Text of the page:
Director: Lukas Moodysson
Screenwriters: Lukas Moodysson

Institute History

  • 2001 Sundance Film Festival


To follow his 1998 first feature film, the critically and commercially successful Show Me Love, Swedish screenwriter and director Lukas Moodysson moves from work tightly focused on two adolescent girls coming of age to the complex portrayal of life in a '70s commune. The large cast of characters—idealists and ideologues, gays, lesbians, conservative neighbors, children swept up in the group's social revolution, an abused mother and her immature husband, an elderly loner—is developed in rich and sympathetic detail.

The opposition that drives the story of Together is set early in the film in an intense but comically treated discussion of a fine point of sexual ideology when Goran, the commune's "leader," arrives with his sister Elisabeth and her two children who are seeking refuge from domestic violence. As Elisabeth discovers freedom and possibility, her new friends reluctantly discover the limits human nature imposes upon idealism. Experimentation with roles and relationships has left deeply strained emotions, and the "political correctness" of utopian beliefs has prevented those strains from showing. Tension is high, builds higher yet, and then explodes in a startling climax.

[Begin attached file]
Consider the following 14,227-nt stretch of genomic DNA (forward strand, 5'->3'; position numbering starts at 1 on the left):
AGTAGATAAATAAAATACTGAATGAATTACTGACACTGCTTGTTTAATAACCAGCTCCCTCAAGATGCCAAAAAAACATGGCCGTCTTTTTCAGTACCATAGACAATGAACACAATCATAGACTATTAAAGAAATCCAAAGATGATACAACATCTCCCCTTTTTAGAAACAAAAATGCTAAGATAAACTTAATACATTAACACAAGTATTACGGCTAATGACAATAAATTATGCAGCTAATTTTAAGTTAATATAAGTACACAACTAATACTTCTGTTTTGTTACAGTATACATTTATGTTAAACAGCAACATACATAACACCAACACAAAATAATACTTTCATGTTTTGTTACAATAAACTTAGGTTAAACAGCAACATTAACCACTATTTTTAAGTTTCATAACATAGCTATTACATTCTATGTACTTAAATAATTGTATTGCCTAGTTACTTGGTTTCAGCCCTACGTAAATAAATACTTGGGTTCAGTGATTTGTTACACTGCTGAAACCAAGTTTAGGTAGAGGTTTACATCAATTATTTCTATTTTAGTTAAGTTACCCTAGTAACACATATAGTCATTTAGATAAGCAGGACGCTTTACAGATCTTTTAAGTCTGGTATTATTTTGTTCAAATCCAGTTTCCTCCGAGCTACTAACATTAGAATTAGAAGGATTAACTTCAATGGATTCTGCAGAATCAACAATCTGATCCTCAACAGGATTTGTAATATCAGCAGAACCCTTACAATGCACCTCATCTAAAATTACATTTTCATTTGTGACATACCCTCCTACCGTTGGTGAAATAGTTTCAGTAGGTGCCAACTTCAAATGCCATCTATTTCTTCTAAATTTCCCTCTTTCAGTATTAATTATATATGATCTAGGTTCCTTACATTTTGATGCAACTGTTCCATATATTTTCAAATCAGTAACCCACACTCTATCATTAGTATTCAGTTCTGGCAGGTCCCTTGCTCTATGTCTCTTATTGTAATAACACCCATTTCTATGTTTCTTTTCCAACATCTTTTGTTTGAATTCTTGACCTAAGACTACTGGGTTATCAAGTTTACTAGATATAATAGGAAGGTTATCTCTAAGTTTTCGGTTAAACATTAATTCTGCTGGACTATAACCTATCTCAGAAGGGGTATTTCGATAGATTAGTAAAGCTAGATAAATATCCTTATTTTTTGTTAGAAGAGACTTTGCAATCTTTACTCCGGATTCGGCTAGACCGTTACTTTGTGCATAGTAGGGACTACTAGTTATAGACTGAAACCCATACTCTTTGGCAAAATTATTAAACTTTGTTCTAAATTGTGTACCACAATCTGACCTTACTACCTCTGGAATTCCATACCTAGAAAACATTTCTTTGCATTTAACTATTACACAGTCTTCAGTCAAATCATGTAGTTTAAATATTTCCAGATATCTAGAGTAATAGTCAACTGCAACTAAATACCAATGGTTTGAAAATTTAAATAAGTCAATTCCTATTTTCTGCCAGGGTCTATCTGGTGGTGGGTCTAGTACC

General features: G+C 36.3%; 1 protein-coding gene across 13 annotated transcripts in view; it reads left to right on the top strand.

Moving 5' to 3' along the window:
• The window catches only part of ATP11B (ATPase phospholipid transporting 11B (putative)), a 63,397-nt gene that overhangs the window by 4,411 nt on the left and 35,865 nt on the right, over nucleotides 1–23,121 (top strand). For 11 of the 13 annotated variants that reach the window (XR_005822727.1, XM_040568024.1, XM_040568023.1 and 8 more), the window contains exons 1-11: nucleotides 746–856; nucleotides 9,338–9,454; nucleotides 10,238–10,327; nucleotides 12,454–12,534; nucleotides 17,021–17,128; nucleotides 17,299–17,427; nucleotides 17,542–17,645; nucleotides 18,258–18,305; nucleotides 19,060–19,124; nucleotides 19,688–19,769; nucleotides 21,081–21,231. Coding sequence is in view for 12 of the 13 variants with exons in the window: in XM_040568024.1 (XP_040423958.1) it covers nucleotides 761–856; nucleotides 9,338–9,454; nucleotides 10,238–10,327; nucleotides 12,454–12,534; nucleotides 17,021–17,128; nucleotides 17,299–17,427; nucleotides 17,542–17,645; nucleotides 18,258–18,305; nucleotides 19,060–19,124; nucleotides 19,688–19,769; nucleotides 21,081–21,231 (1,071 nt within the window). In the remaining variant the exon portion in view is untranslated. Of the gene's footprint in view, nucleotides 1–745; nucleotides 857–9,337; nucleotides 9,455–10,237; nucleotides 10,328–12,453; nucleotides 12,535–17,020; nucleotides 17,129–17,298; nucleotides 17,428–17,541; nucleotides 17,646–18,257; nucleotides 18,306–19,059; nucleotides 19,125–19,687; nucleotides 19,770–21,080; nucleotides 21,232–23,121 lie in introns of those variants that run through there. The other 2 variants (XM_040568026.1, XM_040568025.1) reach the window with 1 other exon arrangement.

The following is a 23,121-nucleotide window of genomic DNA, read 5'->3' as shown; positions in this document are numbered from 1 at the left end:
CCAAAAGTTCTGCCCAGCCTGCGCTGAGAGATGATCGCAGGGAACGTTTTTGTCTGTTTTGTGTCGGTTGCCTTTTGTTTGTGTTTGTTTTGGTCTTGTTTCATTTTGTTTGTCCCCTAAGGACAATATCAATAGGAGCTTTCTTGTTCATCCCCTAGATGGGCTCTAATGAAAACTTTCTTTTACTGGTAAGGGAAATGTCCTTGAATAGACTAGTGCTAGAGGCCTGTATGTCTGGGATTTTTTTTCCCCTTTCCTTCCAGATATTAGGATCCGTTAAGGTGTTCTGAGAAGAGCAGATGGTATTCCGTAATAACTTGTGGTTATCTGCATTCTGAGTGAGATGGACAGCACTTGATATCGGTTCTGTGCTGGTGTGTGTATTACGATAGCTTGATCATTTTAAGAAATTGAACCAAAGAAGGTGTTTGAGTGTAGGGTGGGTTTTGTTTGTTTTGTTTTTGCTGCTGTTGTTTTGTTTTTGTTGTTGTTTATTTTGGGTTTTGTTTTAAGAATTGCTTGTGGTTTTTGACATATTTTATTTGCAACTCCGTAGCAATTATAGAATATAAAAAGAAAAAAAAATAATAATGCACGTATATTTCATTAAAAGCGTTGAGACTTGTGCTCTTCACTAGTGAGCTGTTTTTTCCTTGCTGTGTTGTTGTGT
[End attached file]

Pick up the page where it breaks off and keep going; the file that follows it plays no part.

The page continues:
Moodysson's gifts for plot, storytelling, dialogue, and character development are brilliantly deployed in Together to weave a tapestry of multiple viewpoints of communal life. The result is an exquisitely choreographed film that is a chronicle of a peculiar time in our recent past and a portrayal of the timeless contradiction between social and individual needs.

— Nicole Guillemet

Screening Details

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